It's not "financial literacy" it's "financial capability"
By Dian Vujovich
Oops. Looks as though I wasn’t in class the day that President Obama signed Executive Order 13530 creating the President’s Advisory Council on Financial Capability. I knew that April was the month chosen for all who care to focus in on making American’s more financially astute but missed the day the wording changed from “literacy” to “capability”.
I’ve always had a hard time with the term “financial literacy”. It struck me as a title that was way too boring for a subject that’s oh-so important in our country: money and the saving, making and management of it. “Financial illiteracy” would have played better, if you had asked me. But, no one did. And then came Obama.
Earlier this week I attended a session titled “Financial Literacy: Investing in a Lifelong Skill” at The International Economic Forum of the Americas at the Palm Beach County Convention Center. It was during that presentation I learned—from a Canadian—about the change of wording.
“Previous administrations have used the term financial literacy but it was President Obama who changed the wording to financial capability, ” said Gary Rabbior, president of the Canadian Foundation for Economic Education.
Once a teacher, he understands the challenges of teaching young people the necessary skills of money management all too well. And, told the audience that reading about all things financial doesn’t really translate into knowledge that can be put into practical everyday use.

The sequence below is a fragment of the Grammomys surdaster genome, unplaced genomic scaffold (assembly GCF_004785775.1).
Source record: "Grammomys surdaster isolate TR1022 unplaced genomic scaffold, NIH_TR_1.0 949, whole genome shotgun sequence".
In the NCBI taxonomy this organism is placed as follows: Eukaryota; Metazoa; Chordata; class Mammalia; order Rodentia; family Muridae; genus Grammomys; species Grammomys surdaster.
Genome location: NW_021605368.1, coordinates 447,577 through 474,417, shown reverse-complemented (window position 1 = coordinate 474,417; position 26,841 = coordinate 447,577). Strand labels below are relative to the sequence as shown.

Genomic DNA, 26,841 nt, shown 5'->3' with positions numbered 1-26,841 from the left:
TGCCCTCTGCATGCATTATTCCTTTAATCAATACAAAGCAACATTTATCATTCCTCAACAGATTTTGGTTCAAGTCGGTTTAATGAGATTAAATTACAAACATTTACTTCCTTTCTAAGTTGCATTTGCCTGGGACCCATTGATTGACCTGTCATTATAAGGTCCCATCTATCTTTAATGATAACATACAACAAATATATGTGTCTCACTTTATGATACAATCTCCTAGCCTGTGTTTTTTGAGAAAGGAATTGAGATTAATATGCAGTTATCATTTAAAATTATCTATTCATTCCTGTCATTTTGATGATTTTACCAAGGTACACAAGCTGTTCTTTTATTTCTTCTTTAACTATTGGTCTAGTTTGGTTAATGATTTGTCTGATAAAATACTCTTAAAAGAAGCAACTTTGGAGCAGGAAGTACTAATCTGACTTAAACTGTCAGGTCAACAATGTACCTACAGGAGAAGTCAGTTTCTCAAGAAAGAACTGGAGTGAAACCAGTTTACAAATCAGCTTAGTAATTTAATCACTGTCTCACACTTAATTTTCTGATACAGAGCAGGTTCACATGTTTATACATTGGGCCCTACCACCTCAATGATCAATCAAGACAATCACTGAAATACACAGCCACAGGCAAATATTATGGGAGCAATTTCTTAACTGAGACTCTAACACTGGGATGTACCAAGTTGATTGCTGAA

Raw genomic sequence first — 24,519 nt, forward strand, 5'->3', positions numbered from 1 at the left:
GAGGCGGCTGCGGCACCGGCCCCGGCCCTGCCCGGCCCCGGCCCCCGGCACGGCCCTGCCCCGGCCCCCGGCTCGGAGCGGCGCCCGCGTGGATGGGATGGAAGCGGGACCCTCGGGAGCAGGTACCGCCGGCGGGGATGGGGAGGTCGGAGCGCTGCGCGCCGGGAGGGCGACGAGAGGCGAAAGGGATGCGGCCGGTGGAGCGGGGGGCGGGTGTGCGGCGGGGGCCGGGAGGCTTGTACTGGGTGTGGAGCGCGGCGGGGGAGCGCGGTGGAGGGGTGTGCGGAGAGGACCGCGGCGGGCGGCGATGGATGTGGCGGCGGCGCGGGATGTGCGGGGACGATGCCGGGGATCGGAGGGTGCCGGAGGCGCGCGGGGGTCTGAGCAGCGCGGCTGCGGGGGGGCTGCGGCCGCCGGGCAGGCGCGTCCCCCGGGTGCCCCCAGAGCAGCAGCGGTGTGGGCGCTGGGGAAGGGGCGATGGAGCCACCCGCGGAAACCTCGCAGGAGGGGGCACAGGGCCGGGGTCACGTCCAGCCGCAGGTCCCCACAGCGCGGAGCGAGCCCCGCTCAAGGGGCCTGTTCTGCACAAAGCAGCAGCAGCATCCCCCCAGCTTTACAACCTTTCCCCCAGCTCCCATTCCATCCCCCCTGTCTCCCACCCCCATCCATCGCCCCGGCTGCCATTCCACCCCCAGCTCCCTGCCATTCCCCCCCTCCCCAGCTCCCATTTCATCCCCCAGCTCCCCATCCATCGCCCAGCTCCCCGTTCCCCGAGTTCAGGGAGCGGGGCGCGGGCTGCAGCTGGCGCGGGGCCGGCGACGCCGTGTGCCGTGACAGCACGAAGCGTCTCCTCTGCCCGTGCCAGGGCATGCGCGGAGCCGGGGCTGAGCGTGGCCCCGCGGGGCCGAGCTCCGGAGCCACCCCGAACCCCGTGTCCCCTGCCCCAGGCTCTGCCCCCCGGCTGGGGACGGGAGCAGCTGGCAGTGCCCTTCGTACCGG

And he’s right.
A good example of our non-transferring knowledge from book learning to practical use can be summed up in one word: budget. How many times have we all heard that budgeting is a must if you’re to wind up with a healthy-sized nest egg and be a savvy investor? Yet, in reality, very very few people ever create one or stick to it if they have.
“We pay lip-service to this subject that’s part of a lifelong learning process, ” says Rabbior adding that what financial educators need to do is combine “knowledge with engagement.”
Remember that when you’re trying to figure out how your kid might be able to define what an APR is but, doesn’t have a clue as to why it’s important to thoroughly understand. Or, know how it impacts them with respect to all the debt they may already have accumulated or are likely to encounter during their lifetime.
Back to Obama. He created the President’s Advisory Council on Financial Capability (PACFC) on January 29, 2010 and designated April as National Financial Capability Month.
As for the combo of “financial” with “capability”, I have to admit that the term resonates well with me. The first time I heard it was like an “Ah-ha” moment. And instead of being turned-off to financial learning, these two words together seem to open up my mind to all sorts of money possibilities and opportunities. May it do the same for you and all those you’ve a hand in teaching money stuff to.
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